Many eyebrows were raised over the summer when the Carolina Hurricanes opted to move forward without their 2020-21 trio of goaltenders in Petr Mrazek, Alex Nedeljkovic and James Reimer.
The hockey world was shocked on July 22, when the Hurricanes dealt Nedeljkovic to the Detroit Red Wings in exchange for a third-round pick and the rights to Jonathan Bernier, who needed a new contract. Both the team’s fanbase and media had lauded the young Calder Trophy finalist as the potential franchise goaltender of the future. When the team was then unable to come to terms with Mrazek on a contract extension and had moved on from their steady, consistent presence in Reimer, panic began to ensue.
Fast forward to when free agency opened up on July 28, and the Hurricanes had zero goaltenders on their NHL roster. Despite their efforts to ink Bernier, the negotiations stalled and he wound up signing a two-year deal with the New Jersey Devils. That led to the team dipping into free agency and unearthing both Frederik Andersen and Antti Raanta and starting a new era in goaltending for the squad.
Andersen’s Early Returns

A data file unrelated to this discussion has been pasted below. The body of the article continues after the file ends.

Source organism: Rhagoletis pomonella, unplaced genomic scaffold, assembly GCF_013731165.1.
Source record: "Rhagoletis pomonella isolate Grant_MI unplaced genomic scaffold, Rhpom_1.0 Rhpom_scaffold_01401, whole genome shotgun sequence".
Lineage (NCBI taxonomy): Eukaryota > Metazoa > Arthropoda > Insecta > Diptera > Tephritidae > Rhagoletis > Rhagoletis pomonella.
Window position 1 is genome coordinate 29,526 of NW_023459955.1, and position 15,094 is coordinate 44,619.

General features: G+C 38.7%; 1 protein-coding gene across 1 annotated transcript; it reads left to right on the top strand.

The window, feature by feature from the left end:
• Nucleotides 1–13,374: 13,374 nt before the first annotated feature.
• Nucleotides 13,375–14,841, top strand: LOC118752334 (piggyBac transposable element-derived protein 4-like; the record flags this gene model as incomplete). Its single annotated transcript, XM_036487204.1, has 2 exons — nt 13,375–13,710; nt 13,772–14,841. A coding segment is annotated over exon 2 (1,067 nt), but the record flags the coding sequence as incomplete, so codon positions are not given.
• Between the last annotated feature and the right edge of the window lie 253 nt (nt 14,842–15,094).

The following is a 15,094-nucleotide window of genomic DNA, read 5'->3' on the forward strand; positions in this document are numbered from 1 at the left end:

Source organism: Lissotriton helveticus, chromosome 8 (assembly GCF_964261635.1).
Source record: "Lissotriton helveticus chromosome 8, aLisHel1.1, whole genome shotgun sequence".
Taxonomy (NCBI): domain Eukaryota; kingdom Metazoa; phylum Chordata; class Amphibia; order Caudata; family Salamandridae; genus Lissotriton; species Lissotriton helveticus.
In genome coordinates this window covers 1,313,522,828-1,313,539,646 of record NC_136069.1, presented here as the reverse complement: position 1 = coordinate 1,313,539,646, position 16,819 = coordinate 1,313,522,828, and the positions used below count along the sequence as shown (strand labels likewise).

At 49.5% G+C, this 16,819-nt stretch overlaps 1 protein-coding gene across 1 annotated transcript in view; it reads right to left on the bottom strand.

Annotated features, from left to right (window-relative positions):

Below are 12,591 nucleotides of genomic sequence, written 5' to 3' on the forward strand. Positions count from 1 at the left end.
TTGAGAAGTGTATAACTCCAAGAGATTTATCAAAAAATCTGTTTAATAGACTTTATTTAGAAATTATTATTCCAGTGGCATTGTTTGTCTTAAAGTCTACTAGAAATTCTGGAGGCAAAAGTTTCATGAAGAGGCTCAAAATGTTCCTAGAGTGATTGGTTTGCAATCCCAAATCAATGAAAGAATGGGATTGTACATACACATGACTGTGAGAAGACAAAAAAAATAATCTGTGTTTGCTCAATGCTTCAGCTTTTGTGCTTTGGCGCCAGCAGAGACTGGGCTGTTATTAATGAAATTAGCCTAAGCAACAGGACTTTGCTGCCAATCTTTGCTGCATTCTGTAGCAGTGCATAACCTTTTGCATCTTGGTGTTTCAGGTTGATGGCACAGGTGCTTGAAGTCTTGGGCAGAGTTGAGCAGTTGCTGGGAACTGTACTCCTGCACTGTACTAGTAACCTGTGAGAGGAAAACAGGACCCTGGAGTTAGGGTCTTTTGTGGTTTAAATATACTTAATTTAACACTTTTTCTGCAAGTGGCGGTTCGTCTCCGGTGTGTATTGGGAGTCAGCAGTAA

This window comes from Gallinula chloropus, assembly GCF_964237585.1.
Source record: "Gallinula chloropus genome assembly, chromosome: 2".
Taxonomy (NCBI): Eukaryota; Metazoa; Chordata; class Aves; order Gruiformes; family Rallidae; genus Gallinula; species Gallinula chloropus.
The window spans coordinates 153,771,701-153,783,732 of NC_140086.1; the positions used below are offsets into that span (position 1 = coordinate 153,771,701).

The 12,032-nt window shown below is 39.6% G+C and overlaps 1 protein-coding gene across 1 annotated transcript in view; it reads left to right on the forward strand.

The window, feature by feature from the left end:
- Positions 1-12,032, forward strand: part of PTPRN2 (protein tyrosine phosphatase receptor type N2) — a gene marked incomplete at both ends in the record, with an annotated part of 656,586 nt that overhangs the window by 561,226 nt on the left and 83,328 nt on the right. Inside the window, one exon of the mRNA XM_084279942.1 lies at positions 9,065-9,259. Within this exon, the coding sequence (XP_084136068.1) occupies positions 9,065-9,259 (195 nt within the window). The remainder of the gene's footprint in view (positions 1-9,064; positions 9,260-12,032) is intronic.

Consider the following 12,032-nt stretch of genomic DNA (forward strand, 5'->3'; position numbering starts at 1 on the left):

Throughout the offseason, there was an abundance of skepticism throughout the Hurricanes’ fanbase around whether or not the team’s moves would pay off. Andersen was coming off a two-year stretch with the Toronto Maple Leafs, where his play had dipped significantly, and Raanta had a long history of injury concerns. While the potential of the tandem was never the question, it was well-known that we’d have to wait for answers.
Fast forward to today, and the early returns could not have gone much better for the team. Andersen currently leads the NHL in wins (9), goals-against average (1.77 GAA), and currently sits fourth with a .938 save percentage (SV%). He has a 9-2 record as the team’s starter and has been a major component in their early-season success. He was even awarded Third Star of The Month honors for his efforts.
It’s a breath of fresh air to have such a calm demeanor in the crease, in contrast to the styles that the likes of Mrazek and Nedeljkovic played with. Andersen is noticeably much larger in the crease, and his side-to-side movement is really impressive for a guy as large as he is (6-foot-4, 238 pounds). There’s very little to aim at when he challenges shooters, and his rebound control has mostly been stellar. He also has that highly-coveted desperation save ability. Overall, he has the entire package and looks the part.
Andersen Alleviating Durability Concerns
One of the biggest concerns that the Canes’ fanbase — myself included — was Andersen’s history with the Leafs. His statistical performance had been on a steady decline over the past two seasons. He was eventually outplayed and replaced as the starter by the impressive Jack Campbell. His struggles may have been caused by a lingering lower-body injury that he admitted to playing through. He also had much weaker defensive support in Toronto than in Carolina. Still, he definitely had the look of a player that was trending the wrong way.